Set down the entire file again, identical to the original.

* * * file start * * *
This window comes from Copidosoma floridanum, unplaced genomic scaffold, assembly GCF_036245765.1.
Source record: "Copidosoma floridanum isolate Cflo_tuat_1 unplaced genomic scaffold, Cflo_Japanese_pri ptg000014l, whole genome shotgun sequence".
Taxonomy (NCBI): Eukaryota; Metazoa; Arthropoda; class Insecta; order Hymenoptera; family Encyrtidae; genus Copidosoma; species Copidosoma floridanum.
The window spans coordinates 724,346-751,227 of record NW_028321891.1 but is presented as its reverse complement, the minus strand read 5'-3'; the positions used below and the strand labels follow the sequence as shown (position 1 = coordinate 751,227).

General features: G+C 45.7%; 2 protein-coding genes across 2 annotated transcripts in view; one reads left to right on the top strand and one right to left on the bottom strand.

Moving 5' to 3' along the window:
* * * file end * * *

This window comes from Copidosoma floridanum, unplaced genomic scaffold, assembly GCF_036245765.1.
Source record: "Copidosoma floridanum isolate Cflo_tuat_1 unplaced genomic scaffold, Cflo_Japanese_pri ptg000014l, whole genome shotgun sequence".
Taxonomy (NCBI): Eukaryota; Metazoa; Arthropoda; class Insecta; order Hymenoptera; family Encyrtidae; genus Copidosoma; species Copidosoma floridanum.
The window spans coordinates 724,346-751,227 of record NW_028321891.1 but is presented as its reverse complement, the minus strand read 5'-3'; the positions used below and the strand labels follow the sequence as shown (position 1 = coordinate 751,227).

General features: G+C 45.7%; 2 protein-coding genes across 2 annotated transcripts in view; one reads left to right on the top strand and one right to left on the bottom strand.

Moving 5' to 3' along the window: